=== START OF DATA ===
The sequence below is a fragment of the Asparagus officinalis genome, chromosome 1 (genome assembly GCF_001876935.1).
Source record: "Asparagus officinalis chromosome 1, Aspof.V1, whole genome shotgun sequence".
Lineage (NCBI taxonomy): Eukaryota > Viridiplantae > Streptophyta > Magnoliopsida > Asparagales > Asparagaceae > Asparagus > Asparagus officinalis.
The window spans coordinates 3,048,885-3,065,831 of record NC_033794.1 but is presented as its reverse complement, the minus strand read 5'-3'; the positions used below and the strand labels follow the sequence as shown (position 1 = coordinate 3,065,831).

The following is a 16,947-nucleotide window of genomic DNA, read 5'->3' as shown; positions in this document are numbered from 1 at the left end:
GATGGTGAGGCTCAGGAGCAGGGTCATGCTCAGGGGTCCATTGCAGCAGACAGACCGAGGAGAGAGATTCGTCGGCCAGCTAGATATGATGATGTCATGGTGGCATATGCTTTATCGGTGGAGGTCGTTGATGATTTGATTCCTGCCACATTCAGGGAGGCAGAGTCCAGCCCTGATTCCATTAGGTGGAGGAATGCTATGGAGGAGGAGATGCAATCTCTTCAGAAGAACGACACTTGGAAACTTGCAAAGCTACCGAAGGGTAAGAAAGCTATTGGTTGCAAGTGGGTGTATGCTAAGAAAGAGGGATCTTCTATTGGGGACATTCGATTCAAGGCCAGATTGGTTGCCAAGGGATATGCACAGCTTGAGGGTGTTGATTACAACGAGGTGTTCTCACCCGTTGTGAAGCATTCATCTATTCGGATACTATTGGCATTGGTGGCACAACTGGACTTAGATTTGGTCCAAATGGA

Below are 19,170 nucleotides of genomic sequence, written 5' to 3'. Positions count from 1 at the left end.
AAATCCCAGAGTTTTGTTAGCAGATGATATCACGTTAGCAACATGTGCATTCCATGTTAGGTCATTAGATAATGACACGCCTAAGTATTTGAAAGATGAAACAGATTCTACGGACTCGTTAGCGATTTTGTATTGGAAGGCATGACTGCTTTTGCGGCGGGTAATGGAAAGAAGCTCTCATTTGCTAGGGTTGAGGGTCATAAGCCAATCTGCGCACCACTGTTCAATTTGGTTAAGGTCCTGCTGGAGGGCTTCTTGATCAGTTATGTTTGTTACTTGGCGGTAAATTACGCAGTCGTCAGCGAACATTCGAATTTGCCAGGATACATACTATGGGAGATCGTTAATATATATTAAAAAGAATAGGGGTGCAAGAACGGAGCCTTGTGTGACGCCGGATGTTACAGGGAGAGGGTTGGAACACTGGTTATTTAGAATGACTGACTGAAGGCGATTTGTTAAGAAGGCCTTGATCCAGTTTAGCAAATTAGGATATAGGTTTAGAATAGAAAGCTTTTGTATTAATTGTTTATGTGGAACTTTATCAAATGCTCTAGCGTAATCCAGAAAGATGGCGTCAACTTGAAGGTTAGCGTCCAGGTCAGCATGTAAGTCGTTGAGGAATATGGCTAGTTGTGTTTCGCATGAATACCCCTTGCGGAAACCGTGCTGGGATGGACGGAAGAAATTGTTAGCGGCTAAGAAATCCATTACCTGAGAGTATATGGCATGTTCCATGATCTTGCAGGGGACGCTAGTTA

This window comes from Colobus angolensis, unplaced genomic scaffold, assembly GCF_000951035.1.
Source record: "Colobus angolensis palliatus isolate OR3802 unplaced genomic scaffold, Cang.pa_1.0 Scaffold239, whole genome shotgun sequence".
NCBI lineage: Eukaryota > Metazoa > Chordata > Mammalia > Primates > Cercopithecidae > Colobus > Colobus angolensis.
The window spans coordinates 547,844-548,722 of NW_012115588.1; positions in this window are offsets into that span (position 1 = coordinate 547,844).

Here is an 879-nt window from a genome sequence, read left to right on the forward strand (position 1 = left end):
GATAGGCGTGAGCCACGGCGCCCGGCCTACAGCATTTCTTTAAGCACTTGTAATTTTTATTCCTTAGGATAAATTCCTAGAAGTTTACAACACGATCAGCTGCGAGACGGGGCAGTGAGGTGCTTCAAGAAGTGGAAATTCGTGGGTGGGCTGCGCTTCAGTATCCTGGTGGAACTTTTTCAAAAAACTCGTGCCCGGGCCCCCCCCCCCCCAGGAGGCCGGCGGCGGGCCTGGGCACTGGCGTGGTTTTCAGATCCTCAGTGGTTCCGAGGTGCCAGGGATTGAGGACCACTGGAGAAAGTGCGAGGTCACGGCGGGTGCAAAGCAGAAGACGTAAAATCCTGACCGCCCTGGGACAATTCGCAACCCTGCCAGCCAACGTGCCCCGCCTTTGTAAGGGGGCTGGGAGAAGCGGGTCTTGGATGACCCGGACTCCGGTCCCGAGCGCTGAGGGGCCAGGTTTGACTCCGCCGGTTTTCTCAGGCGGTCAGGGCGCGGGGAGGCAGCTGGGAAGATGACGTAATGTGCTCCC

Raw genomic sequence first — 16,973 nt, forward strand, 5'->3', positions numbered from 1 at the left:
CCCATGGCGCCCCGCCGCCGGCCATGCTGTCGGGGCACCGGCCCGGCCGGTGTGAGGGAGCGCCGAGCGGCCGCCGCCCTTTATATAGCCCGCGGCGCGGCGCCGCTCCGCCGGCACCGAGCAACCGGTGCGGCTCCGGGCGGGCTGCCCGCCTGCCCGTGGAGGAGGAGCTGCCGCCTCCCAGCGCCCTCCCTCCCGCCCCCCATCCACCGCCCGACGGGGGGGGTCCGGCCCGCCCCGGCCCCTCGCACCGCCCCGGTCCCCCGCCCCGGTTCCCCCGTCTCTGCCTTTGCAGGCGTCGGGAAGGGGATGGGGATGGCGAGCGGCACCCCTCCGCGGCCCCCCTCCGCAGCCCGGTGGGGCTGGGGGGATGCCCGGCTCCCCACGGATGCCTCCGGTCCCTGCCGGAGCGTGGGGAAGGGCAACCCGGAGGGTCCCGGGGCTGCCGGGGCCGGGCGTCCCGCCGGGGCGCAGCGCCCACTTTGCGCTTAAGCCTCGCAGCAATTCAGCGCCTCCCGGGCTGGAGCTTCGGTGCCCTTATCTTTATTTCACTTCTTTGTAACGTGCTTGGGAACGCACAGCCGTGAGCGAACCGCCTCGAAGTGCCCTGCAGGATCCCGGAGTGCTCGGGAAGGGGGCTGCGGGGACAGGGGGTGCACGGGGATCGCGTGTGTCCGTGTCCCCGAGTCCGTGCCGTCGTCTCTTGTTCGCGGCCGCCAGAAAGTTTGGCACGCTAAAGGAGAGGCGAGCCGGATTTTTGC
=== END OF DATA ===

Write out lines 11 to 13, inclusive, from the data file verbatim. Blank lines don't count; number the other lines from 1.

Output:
NCBI lineage: Eukaryota > Metazoa > Chordata > Mammalia > Primates > Cercopithecidae > Colobus > Colobus angolensis.
The window spans coordinates 547,844-548,722 of NW_012115588.1; positions in this window are offsets into that span (position 1 = coordinate 547,844).

Here is an 879-nt window from a genome sequence, read left to right on the forward strand (position 1 = left end):